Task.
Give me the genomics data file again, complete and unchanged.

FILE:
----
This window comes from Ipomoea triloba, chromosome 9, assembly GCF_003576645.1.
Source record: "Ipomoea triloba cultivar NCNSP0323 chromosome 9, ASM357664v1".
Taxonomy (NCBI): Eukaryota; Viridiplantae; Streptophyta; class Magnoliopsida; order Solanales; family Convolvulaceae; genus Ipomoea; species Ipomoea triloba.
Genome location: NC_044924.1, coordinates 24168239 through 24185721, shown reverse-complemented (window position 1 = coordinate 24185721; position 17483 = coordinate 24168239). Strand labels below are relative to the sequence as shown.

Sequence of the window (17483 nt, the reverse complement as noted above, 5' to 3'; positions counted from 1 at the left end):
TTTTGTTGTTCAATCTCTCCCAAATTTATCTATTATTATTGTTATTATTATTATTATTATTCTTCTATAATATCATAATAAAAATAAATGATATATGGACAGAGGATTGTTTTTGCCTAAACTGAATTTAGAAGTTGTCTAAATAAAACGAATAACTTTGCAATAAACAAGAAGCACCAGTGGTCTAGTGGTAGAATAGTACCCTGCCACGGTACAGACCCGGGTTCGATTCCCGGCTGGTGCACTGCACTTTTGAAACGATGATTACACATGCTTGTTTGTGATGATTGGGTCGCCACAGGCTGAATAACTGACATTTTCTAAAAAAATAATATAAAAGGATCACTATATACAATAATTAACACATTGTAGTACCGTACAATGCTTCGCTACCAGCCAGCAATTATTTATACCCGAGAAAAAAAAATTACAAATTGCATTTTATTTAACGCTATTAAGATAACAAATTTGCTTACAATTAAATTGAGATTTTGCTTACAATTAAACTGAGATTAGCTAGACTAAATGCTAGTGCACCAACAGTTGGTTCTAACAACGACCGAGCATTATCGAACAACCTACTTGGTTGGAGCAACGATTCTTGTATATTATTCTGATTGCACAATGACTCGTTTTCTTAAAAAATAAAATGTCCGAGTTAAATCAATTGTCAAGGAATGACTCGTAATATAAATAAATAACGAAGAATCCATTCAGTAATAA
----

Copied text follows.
This window comes from Ipomoea triloba, chromosome 9, assembly GCF_003576645.1.
Source record: "Ipomoea triloba cultivar NCNSP0323 chromosome 9, ASM357664v1".
Taxonomy (NCBI): Eukaryota; Viridiplantae; Streptophyta; class Magnoliopsida; order Solanales; family Convolvulaceae; genus Ipomoea; species Ipomoea triloba.
Genome location: NC_044924.1, coordinates 24168239 through 24185721, shown reverse-complemented (window position 1 = coordinate 24185721; position 17483 = coordinate 24168239). Strand labels below are relative to the sequence as shown.

Sequence of the window (17483 nt, the reverse complement as noted above, 5' to 3'; positions counted from 1 at the left end):
TTTTGTTGTTCAATCTCTCCCAAATTTATCTATTATTATTGTTATTATTATTATTATTATTCTTCTATAATATCATAATAAAAATAAATGATATATGGACAGAGGATTGTTTTTGCCTAAACTGAATTTAGAAGTTGTCTAAATAAAACGAATAACTTTGCAATAAACAAGAAGCACCAGTGGTCTAGTGGTAGAATAGTACCCTGCCACGGTACAGACCCGGGTTCGATTCCCGGCTGGTGCACTGCACTTTTGAAACGATGATTACACATGCTTGTTTGTGATGATTGGGTCGCCACAGGCTGAATAACTGACATTTTCTAAAAAAATAATATAAAAGGATCACTATATACAATAATTAACACATTGTAGTACCGTACAATGCTTCGCTACCAGCCAGCAATTATTTATACCCGAGAAAAAAAAATTACAAATTGCATTTTATTTAACGCTATTAAGATAACAAATTTGCTTACAATTAAATTGAGATTTTGCTTACAATTAAACTGAGATTAGCTAGACTAAATGCTAGTGCACCAACAGTTGGTTCTAACAACGACCGAGCATTATCGAACAACCTACTTGGTTGGAGCAACGATTCTTGTATATTATTCTGATTGCACAATGACTCGTTTTCTTAAAAAATAAAATGTCCGAGTTAAATCAATTGTCAAGGAATGACTCGTAATATAAATAAATAACGAAGAATCCATTCAGTAATAA